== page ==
To Buy a Rental?


I searched the best I could through existing discussions, but couldn’t find any on this topic, so I’ll just post the question:

Is it a good idea to buy a car that was previously a rental? I found a dealer that is selling about a dozen 2004 Civics at reasonable prices, all of which have about the same mileage. So I ran a carfax check, and found that all had been previously owned at a ‘major rental company.’ Right now I’m comfortable with a car that was previously a rental, here’s why:


--Car was always maintained, cleaned

--Car has seen mostly highway miles, most likely driven on the highway for business trips

--Car wasn’t driven too hard, b/c who would want to show their boss the bill for a wrecked civic after a business trip?

Then again, maybe I’m thinking about this wrong, and should view the glass as half empty:


--Car didn’t have the proper break-in period after it was first purchased (I believe Tom & Ray have discussed this), so it may burn oil

--Car had many drivers with many driving styles(lead feet people to frequent stop-and-go people)

I’m going to drive the car this weekend, does anyone have any tips on the best way to check the car out, or if there are any telltale problem indicators to look for? I appreciate the advice.


How many miles? Where was it rented? I rent a car when we go to Disney every year and the car only gets about 50 miles in the week we use it . . . 10 miles to and from WDW and dinner in the evening, not a bad life for a car. The last rental we had was a sonata, a 2005, with only about 10k on the clock. I’d buy this kind of car at a good price. But I’ve also been with folks who rent cars to go tailgating at football games, who have filled the trunk with ice and beer and then open the drain plug to allow the water to drain out afterwards. You have to determine how the car was driven for the majority of its life. People are funny about things that they don’t own.


It was owned in DC, it has 45k miles on it, so right at the average 15k miles per year. And most people wouldn’t rent a car to drive to/from work in city traffic (maybe on occasion, but that wouldn’t rack up 45k miles in three years, those had to be on a highway somehwere) Being a 4 door civic, I don’t think any self-respecting football fan would use it to go tailgating. I’m guessing, being a DC car, it was used for business meetings & corporate trips. The Carfax registration report only states a ‘major rental company’ so I don’t know that I could find out much more.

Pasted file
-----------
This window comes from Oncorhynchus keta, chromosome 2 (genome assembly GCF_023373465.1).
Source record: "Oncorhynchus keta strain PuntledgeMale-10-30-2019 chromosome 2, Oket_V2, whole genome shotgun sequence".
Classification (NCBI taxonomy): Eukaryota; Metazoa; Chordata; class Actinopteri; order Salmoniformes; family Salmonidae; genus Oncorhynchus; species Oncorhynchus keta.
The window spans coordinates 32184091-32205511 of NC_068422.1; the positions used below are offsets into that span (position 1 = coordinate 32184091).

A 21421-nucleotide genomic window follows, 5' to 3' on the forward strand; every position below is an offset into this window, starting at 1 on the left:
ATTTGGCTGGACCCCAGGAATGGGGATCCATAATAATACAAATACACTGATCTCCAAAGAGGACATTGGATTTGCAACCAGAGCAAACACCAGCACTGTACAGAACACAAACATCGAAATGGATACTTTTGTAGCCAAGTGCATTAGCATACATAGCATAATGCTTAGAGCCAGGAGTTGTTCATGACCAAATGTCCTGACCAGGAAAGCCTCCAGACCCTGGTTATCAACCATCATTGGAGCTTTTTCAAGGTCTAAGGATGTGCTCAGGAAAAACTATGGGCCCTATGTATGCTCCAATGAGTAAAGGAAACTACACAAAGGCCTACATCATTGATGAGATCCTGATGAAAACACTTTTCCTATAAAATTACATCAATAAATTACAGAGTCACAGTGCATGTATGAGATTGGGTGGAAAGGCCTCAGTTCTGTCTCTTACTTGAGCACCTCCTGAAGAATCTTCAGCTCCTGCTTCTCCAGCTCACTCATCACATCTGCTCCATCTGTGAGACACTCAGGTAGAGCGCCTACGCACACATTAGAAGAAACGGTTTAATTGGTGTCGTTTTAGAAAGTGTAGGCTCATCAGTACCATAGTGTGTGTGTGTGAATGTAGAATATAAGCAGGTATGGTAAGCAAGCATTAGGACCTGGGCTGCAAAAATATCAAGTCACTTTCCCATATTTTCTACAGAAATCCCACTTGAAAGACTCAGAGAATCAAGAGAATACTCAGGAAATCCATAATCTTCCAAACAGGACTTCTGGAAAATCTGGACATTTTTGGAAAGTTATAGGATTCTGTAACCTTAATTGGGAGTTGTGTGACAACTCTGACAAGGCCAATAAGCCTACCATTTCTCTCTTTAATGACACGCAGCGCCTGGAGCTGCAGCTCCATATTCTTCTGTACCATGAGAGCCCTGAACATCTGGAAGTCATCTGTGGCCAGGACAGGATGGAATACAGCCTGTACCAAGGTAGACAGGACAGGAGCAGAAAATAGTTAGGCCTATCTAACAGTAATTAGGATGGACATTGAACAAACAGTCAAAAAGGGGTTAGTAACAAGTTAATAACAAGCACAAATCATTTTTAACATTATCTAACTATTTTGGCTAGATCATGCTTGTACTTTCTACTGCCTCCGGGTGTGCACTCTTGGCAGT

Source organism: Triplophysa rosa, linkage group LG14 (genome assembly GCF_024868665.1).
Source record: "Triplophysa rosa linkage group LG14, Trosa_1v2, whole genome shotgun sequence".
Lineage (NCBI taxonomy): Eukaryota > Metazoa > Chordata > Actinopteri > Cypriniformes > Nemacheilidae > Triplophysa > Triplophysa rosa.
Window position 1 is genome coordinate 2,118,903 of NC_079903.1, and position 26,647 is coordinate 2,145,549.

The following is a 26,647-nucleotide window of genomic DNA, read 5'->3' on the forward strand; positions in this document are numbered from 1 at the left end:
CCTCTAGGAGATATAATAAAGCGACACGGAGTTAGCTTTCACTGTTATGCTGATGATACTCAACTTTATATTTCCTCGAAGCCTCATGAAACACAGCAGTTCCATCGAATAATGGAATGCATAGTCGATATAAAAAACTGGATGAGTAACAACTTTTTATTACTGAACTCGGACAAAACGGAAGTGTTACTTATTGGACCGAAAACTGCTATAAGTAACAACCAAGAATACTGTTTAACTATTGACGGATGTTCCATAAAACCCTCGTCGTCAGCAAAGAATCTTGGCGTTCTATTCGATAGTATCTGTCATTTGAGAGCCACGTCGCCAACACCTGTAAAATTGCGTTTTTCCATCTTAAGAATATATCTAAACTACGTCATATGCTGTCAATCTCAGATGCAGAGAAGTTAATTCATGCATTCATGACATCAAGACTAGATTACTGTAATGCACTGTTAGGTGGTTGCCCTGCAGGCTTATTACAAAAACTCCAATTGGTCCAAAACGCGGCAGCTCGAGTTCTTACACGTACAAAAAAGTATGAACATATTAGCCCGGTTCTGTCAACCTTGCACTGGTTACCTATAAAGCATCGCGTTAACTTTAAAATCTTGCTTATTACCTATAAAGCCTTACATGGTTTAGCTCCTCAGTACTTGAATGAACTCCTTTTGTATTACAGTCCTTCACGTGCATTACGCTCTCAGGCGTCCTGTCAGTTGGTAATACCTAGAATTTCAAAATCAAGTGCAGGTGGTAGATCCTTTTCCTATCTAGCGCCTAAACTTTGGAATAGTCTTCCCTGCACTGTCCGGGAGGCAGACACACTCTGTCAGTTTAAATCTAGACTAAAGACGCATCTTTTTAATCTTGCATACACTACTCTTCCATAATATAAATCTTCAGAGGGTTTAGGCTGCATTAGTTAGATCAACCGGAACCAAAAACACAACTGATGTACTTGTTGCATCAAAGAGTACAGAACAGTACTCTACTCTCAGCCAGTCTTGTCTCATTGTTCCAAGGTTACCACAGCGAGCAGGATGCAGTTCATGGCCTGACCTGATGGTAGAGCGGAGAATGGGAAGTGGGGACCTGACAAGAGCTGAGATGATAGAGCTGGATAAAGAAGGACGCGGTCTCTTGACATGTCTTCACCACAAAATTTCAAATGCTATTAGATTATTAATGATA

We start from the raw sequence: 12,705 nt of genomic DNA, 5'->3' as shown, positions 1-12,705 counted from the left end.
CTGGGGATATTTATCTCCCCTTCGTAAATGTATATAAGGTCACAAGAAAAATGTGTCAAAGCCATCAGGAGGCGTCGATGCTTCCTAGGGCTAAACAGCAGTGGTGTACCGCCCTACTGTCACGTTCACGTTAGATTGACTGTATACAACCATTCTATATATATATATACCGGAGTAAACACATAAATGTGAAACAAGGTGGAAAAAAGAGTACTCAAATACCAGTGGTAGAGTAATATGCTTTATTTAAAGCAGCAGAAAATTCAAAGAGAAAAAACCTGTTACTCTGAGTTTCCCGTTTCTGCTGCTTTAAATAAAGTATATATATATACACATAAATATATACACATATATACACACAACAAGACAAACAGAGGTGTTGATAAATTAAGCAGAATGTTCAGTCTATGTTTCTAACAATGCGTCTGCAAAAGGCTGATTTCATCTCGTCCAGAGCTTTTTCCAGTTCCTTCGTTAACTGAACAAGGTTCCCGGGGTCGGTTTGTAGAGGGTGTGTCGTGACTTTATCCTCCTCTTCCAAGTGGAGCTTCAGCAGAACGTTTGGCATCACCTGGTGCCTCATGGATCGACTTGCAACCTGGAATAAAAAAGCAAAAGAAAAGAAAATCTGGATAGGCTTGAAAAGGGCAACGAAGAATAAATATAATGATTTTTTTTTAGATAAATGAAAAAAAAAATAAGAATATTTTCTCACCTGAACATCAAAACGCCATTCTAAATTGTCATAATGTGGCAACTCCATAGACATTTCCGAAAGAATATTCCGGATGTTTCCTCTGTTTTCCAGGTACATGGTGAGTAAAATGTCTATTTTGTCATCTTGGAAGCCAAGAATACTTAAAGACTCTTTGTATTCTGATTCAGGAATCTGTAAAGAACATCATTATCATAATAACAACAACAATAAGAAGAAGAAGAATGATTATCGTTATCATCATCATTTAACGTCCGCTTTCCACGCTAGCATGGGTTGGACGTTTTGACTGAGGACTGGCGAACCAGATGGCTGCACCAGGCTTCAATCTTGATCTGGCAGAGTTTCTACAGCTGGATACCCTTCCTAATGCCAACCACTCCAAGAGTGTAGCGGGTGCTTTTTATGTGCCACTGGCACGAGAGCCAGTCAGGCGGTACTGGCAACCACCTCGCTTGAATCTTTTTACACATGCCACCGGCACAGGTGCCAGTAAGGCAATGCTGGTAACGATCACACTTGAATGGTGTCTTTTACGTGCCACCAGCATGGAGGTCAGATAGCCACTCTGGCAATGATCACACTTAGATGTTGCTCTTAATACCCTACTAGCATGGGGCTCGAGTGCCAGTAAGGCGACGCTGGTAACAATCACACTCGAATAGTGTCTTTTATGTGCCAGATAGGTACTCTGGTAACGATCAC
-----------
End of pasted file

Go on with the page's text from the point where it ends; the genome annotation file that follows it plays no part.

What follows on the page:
I think buying a rental is better then buying a leased one. At least the rental was probably maintained (like oil changes and such). A lease…you never now.


I bought a 1988 Ford Taurus in 1988 that had come from a rental fleet. The Taurus had 8,000 miles when we bought it. It was a very good purchase. I had the rest of the warranty and saved a year’s depreciation.

When I have rented cars, the rental companhy has an inspector that goes through the car. I treat a rental car as if it were my own, but I am certain that the inspection process at the end deters many renters from abusing the car.


I too have bought a car that started its life as a rental. the car was built in January of 2001 and I bought it in November of 2001. It had 12,000 miles on it. It has been a great car and I still have it now with 96,000 miles on it. Plus I bought the car at auction so I got it for $10,000 less than what they were selling for at the dealerships…


I helped a friend returning from overseas in 1999 buy a car, a 1997 Ford Taurus. The car was a dealer lease car with only 10,000 miles on it, and in very good condition. He paid about 50% of the new selling price, and still has the car today. No unusual problems. If you buy a lease return, you have to know the car’s history, and preferably know the previous driver. In my case, I knew both.


Some rentals are driven pretty hard, since people tend to care more for their own car than other peoples cars.

I think an ex rental could still be a good car to get, but I have had rental cars myself that I would never even consider buying. Not all rental stations seems to have the same routines on maintenance. Ive experienced to get rentals with the check oil light on, way overdue its scheduled oil change. I also had a rental with worn out wheel bearings. So I think its a myth that all rentals get good maintenance and are not driven hard.

They also tend to have high mileage.

But if you could get one for a good price, and you check it well, it could probably be a bargain.

But if I had two otherwise similar vehicles where one was a rental and the other was not, I would only choose the rental if it was significantly cheaper.


This could be an opportunity for a good buy on a car or it could be a purchase of a car with undetected problems.

Just as an example–the post-rental inspection doesn’t detect how many times the front wheels (or the back ones for that matter) were driven into a curb. And, of course, many of the drivers of rental cars are people who drive very seldom and as a result, are poor drivers (hence, the reference to jamming wheels into the curb).

The post-rental inspection will not detect the person who thinks that it is funny to rev the engine while in neutral and then slam the transmission into gear. In case you think that this scenario is unlikely, I have known people (jerks with whom I no longer associate) who played tricks like this with rental cars simply because they did not own them.

This is really a case of the unknown. An inspection by a trusted mechanic will reveal some problems, but not necessarily all of them.

It all comes down to your tolerance for risk, balanced against your desire for a low priced car. However, it looks to me like you have already convinced yourself to buy one of these cars, so feel free to ignore my comments if that is the case.


Buy rentals fresh with 17000 to 20000 miles on them. Don’t buy them at 45000.